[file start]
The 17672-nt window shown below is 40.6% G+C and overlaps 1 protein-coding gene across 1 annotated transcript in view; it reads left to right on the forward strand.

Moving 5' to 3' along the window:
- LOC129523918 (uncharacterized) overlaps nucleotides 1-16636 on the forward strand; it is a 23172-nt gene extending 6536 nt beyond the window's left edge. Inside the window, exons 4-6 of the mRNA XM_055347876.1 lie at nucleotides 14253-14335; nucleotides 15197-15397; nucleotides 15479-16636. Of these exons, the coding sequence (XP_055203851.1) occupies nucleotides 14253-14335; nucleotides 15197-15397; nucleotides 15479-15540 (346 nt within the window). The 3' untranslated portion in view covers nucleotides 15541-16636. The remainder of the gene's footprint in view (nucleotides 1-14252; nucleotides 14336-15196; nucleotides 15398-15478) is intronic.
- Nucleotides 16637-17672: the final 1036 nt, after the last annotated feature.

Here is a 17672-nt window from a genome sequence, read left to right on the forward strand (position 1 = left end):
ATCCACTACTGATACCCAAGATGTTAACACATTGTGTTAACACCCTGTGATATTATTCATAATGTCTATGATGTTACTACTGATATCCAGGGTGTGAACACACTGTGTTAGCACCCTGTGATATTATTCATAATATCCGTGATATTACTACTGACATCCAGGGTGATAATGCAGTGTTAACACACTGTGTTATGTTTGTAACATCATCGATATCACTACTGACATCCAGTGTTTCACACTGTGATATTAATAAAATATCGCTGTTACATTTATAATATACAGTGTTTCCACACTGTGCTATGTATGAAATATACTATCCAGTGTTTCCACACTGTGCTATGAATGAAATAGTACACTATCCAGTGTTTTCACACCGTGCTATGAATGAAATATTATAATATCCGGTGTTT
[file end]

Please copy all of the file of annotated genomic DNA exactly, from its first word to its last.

The 17672-nt window shown below is 40.6% G+C and overlaps 1 protein-coding gene across 1 annotated transcript in view; it reads left to right on the forward strand.

Moving 5' to 3' along the window:
- LOC129523918 (uncharacterized) overlaps nucleotides 1-16636 on the forward strand; it is a 23172-nt gene extending 6536 nt beyond the window's left edge. Inside the window, exons 4-6 of the mRNA XM_055347876.1 lie at nucleotides 14253-14335; nucleotides 15197-15397; nucleotides 15479-16636. Of these exons, the coding sequence (XP_055203851.1) occupies nucleotides 14253-14335; nucleotides 15197-15397; nucleotides 15479-15540 (346 nt within the window). The 3' untranslated portion in view covers nucleotides 15541-16636. The remainder of the gene's footprint in view (nucleotides 1-14252; nucleotides 14336-15196; nucleotides 15398-15478) is intronic.
- Nucleotides 16637-17672: the final 1036 nt, after the last annotated feature.

Here is a 17672-nt window from a genome sequence, read left to right on the forward strand (position 1 = left end):
ATCCACTACTGATACCCAAGATGTTAACACATTGTGTTAACACCCTGTGATATTATTCATAATGTCTATGATGTTACTACTGATATCCAGGGTGTGAACACACTGTGTTAGCACCCTGTGATATTATTCATAATATCCGTGATATTACTACTGACATCCAGGGTGATAATGCAGTGTTAACACACTGTGTTATGTTTGTAACATCATCGATATCACTACTGACATCCAGTGTTTCACACTGTGATATTAATAAAATATCGCTGTTACATTTATAATATACAGTGTTTCCACACTGTGCTATGTATGAAATATACTATCCAGTGTTTCCACACTGTGCTATGAATGAAATAGTACACTATCCAGTGTTTTCACACCGTGCTATGAATGAAATATTATAATATCCGGTGTTT